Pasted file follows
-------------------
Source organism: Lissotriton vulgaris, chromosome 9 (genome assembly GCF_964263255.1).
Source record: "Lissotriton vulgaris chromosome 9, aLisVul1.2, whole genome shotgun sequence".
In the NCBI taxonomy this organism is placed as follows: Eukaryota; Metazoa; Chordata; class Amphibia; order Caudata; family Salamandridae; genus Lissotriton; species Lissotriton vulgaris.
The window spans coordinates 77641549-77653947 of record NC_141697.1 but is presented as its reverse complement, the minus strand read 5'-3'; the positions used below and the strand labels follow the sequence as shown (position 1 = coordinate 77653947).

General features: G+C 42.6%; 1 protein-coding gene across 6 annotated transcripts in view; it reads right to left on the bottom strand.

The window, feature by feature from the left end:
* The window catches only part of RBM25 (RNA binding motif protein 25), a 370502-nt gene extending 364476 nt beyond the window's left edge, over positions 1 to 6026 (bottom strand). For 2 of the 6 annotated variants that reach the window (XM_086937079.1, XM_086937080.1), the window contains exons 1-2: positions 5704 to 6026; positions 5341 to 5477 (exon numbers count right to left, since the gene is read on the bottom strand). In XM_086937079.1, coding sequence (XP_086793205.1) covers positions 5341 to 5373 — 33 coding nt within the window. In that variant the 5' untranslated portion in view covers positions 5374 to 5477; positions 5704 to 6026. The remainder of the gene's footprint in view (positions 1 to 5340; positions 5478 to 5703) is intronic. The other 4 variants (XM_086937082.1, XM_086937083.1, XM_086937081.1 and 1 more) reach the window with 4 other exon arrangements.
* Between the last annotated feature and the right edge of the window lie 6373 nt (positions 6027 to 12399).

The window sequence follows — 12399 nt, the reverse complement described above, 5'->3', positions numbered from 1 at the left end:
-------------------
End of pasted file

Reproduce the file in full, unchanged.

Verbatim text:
Source organism: Lissotriton vulgaris, chromosome 9 (genome assembly GCF_964263255.1).
Source record: "Lissotriton vulgaris chromosome 9, aLisVul1.2, whole genome shotgun sequence".
In the NCBI taxonomy this organism is placed as follows: Eukaryota; Metazoa; Chordata; class Amphibia; order Caudata; family Salamandridae; genus Lissotriton; species Lissotriton vulgaris.
The window spans coordinates 77641549-77653947 of record NC_141697.1 but is presented as its reverse complement, the minus strand read 5'-3'; the positions used below and the strand labels follow the sequence as shown (position 1 = coordinate 77653947).

General features: G+C 42.6%; 1 protein-coding gene across 6 annotated transcripts in view; it reads right to left on the bottom strand.

The window, feature by feature from the left end:
* The window catches only part of RBM25 (RNA binding motif protein 25), a 370502-nt gene extending 364476 nt beyond the window's left edge, over positions 1 to 6026 (bottom strand). For 2 of the 6 annotated variants that reach the window (XM_086937079.1, XM_086937080.1), the window contains exons 1-2: positions 5704 to 6026; positions 5341 to 5477 (exon numbers count right to left, since the gene is read on the bottom strand). In XM_086937079.1, coding sequence (XP_086793205.1) covers positions 5341 to 5373 — 33 coding nt within the window. In that variant the 5' untranslated portion in view covers positions 5374 to 5477; positions 5704 to 6026. The remainder of the gene's footprint in view (positions 1 to 5340; positions 5478 to 5703) is intronic. The other 4 variants (XM_086937082.1, XM_086937083.1, XM_086937081.1 and 1 more) reach the window with 4 other exon arrangements.
* Between the last annotated feature and the right edge of the window lie 6373 nt (positions 6027 to 12399).

The window sequence follows — 12399 nt, the reverse complement described above, 5'->3', positions numbered from 1 at the left end: